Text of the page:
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Community Planning Alliance is supportive of the need for renewable energy.
That said, as with all planning decisions, it is essential that all factors are considered in the location of renewable installations. Those factors must include: community engagement; impact on the environment; whether a proposal is in the 'right place'.
The right place will vary according to the type of renewable proposed, but, for example, we have great concern about the proliferation of huge solar 'farms' on best quality agricultural land. Conversely, we believe that all new builds should have mandatory solar panels fitted.
Planning Practice Guidance for renewable and low carbon energy - courtesy of GOV.UK
This Government guidance provides advice on the planning issues associated with the development of renewable energy.
In the first few days of 2022 alone, four more vast solar 'farms' have been announced in the Chilterns, covering between 160 and 340 acres each. Whilst in Kent, the 'Raspberry Hill Solar Park' could cover 290 acres of farmland near Iwade.
Yet, despite The Guardian revealing that 2021 saw "a nine-year high in the number of solar farm applications to connect to the UK Power Networks grid ... despite the Covid-19 pandemic", these applications are not being monitored by Government. (Except for the very biggest schemes, which are handled under a separate planning regime called the Nationally Significant Infrastructure Projects.)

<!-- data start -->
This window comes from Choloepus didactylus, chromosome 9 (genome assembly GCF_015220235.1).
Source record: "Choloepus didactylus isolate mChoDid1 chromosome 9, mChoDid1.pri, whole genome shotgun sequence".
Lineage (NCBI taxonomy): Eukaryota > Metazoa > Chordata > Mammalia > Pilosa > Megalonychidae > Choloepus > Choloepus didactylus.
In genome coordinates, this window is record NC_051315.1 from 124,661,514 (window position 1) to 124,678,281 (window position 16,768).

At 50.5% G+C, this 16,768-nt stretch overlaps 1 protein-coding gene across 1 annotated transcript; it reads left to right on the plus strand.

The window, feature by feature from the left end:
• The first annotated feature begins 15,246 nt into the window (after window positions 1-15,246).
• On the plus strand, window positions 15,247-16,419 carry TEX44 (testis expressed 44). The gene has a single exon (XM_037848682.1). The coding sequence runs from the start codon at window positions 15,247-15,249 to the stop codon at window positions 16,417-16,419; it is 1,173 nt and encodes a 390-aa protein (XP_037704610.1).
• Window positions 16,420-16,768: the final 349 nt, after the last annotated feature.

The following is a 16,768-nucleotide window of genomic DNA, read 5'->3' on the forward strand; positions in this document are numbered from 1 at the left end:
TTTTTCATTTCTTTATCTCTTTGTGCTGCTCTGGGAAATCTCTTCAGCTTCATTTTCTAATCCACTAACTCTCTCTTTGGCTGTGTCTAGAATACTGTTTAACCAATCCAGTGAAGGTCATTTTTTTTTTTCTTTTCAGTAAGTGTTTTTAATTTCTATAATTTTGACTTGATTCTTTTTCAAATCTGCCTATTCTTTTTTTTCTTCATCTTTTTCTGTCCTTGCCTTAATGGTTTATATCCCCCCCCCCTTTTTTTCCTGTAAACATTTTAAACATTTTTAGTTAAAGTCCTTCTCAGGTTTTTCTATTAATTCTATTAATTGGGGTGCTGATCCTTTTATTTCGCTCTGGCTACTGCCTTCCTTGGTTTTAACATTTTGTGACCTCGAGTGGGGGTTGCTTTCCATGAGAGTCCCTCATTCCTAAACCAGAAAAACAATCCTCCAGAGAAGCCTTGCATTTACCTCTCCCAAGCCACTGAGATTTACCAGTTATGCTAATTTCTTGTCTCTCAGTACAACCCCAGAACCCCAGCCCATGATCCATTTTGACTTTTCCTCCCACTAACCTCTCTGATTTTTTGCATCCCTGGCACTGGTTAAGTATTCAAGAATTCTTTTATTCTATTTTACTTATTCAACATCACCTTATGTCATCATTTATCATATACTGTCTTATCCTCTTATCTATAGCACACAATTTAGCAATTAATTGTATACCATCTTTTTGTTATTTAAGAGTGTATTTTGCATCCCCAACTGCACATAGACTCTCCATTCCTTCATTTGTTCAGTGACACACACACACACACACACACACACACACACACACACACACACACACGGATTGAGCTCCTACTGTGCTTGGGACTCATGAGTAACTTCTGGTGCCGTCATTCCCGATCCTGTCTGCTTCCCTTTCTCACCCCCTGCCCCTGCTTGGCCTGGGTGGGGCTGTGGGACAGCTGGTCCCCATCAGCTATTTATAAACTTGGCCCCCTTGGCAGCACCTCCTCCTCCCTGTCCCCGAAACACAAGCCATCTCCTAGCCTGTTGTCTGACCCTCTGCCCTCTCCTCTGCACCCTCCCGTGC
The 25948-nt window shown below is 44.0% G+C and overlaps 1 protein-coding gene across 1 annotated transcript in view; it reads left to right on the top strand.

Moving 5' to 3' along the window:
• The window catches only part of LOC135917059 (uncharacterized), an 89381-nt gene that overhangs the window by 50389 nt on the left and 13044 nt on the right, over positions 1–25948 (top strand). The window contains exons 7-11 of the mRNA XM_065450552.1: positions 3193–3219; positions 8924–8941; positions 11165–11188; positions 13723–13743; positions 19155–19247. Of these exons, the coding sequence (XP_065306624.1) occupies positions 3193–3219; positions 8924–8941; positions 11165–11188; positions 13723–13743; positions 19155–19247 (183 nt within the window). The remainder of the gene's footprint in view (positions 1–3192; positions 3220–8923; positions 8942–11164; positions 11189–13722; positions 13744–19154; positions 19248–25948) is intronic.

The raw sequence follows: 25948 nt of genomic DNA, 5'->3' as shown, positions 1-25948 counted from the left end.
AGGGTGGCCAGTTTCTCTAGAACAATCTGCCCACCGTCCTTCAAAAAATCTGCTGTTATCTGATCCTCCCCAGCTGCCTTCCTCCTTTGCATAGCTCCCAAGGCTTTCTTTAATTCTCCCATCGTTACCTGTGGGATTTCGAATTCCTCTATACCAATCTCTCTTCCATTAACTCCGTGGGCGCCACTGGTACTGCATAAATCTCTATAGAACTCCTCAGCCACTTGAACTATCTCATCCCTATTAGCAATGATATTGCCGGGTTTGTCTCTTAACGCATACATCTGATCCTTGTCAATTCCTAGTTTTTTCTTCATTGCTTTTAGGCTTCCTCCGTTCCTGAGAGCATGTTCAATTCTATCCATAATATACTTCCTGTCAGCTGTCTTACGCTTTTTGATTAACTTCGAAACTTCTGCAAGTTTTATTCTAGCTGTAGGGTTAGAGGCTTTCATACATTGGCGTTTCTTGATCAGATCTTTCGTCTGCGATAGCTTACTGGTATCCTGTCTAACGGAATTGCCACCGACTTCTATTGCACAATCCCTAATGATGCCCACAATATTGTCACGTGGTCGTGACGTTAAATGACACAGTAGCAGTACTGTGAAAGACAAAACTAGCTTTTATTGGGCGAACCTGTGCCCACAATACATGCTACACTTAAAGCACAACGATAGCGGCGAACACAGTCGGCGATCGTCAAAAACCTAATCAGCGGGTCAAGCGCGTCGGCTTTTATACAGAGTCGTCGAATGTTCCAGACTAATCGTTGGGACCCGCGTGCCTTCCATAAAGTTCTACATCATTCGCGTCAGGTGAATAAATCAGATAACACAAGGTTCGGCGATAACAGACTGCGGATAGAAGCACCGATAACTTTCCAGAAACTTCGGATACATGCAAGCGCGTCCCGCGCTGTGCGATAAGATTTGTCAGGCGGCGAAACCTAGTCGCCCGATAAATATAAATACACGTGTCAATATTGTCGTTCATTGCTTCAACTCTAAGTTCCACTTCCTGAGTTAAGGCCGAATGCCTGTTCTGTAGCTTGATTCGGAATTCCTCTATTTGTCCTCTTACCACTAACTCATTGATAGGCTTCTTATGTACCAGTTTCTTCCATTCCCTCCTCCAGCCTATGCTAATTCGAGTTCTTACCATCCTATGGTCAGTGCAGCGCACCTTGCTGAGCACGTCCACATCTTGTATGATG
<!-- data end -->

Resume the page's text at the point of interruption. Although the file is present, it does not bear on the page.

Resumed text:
In light of the above, the Community Planning Alliance is concerned that, in addition to the large scale loss of prime agricultural land, at the end of the operational period of these solar ‘farms’, there is a risk that landowners will claim these installations now mean that the land is brownfield/previously used, and seek planning permission for housing or other developments.
We therefore believe that Government must:
- Create a national database showing hectares of land now devoted to photovoltaic solar panels as the first stage of a national land use strategy;
- Enforce and incentivise solar panels on all new build homes and commercial premises.
For further solar-related facts and figures, please see this blog by our Founder, Rosie Pearson and/or refer to the resources below.
Solar Farm Planning Officer Pack - courtesy of Braintree District Council
A Planning Officer pack setting out the various policies relating to solar with respect to an application.
A good example of the sorts of things you can look out for if you are dealing with a solar proposal.
Solar Farm Planning Decision Notice - courtesy of Braintree District Council
An example of a Local Authority outline planning approval for a solar farm on greenfield land.
Note in particular the conditions, such as no 10, which cites the need for land to be reinstated to countryside use at end of life of the panels.
National Infrastructure Planning - courtesy of GOV.UK
If you wish to learn more about the bigger solar proposals, submitted through the NSIPs programme, please search the Planning Inspectorate website.
Do you have or know of any resources that should be included in this library?
If so, please contact us today!